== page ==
Properties of dark matter haloes in clusters, filaments, sheets and voids

Hahn, Oliver ; Porciani, Cristiano ; Carollo, C. Marcella ; Dekel, Avishai

In: Monthly Notices of the Royal Astronomical Society, 2007, vol. 375, no. 2, p. 489-499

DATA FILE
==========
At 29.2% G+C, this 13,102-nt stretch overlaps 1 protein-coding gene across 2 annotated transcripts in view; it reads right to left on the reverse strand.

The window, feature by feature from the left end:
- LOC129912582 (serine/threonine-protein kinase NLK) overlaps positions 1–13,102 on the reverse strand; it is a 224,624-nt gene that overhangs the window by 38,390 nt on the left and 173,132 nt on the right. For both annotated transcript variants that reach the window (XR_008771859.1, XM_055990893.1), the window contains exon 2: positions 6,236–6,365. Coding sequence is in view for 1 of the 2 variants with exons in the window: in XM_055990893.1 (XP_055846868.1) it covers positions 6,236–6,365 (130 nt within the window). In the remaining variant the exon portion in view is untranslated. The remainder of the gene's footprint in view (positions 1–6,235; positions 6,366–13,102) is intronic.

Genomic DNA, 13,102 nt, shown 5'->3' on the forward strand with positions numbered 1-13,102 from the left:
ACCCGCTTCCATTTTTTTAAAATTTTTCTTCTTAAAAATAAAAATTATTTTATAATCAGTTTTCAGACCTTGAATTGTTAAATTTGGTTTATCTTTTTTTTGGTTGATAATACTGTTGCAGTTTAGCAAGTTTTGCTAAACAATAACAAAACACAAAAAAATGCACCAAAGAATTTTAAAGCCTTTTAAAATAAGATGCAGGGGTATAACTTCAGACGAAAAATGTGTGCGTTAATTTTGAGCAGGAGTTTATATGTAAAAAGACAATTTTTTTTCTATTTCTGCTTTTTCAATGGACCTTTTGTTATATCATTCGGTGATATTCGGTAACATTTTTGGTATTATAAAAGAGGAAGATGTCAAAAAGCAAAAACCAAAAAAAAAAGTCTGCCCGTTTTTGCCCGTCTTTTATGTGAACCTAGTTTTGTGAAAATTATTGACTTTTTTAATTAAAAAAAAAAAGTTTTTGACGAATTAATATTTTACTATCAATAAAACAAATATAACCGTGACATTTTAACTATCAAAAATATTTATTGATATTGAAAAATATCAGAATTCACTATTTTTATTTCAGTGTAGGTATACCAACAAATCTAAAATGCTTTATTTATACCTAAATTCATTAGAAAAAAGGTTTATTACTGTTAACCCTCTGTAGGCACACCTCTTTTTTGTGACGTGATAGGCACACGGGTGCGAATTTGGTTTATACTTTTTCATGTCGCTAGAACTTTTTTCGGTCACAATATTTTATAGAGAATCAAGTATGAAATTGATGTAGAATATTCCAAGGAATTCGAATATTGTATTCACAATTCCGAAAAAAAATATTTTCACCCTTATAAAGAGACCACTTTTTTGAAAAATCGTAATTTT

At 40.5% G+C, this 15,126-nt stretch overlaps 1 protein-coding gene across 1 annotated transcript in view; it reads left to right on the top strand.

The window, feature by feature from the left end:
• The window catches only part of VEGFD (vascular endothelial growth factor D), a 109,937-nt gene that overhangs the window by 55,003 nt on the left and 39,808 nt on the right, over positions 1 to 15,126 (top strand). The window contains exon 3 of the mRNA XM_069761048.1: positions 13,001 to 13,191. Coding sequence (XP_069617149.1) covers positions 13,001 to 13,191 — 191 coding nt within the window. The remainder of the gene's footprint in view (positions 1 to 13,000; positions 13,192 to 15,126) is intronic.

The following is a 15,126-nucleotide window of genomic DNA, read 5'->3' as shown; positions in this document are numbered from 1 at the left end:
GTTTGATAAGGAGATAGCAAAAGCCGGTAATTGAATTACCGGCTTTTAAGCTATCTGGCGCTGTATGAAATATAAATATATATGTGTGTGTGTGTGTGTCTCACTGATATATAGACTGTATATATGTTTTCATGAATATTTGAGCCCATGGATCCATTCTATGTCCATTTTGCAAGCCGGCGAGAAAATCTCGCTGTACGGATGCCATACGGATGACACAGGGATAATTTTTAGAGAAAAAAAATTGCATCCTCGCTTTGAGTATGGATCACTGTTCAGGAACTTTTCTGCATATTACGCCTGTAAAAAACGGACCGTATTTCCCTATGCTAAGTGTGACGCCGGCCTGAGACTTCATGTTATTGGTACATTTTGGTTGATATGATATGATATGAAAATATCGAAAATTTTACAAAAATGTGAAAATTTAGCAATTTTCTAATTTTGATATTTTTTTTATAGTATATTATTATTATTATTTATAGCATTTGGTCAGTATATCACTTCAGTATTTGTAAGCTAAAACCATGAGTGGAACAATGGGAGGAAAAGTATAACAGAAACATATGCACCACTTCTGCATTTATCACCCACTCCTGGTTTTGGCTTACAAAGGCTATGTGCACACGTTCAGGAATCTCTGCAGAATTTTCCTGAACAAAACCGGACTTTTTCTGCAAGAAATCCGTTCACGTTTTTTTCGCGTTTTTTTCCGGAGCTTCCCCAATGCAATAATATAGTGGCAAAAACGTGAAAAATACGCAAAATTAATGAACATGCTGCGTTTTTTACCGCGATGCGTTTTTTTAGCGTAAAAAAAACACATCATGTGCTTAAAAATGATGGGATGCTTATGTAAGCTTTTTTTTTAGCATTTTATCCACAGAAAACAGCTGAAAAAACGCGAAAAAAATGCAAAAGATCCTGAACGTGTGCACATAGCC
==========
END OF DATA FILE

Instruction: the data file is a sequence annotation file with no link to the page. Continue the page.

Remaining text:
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    Using a series of high-resolution N-body simulations of the concordance cosmology we investigate how the formation histories, shapes and angular momenta of dark matter haloes depend on environment. We first present a classification scheme that allows us to distinguish between haloes in clusters, filaments, sheets and voids in the large-scale distribution of matter. This method (which goes beyond a simple measure of the local density) is based on a local-stability criterion for the orbits of test particles and closely relates to the Zel'dovich approximation. Applying this scheme to our simulations we then find that: (i) mass assembly histories and formation redshifts strongly depend on environment for haloes of mass M < M* (haloes of a given mass tend to be older in clusters and younger in voids) and are independent of it for larger masses (M* here indicates the typical mass scale which is entering the non-linear regime of perturbation growth); (ii) low-mass haloes in clusters are generally less spherical and more prolate than in other regions; (iii) low-mass haloes in clusters have a higher median spin than in filaments and present a more prominent fraction of rapidly spinning objects. We identify recent major mergers as a likely source of this effect. For all these relations, we provide accurate functional fits as a function of halo mass and environment. We also look for correlations between halo-spin directions and the large-scale structures: the strongest effect is seen in sheets where halo spins tend to lie within the plane of symmetry of the mass distribution. Finally, we measure the spatial autocorrelation of spin directions and the cross-correlation between the directions of intrinsic and orbital angular momenta of neighbouring haloes. While the first quantity is always very small, we find that spin-orbit correlations are rather strong especially for low-mass haloes in clusters and high-mass haloes in filaments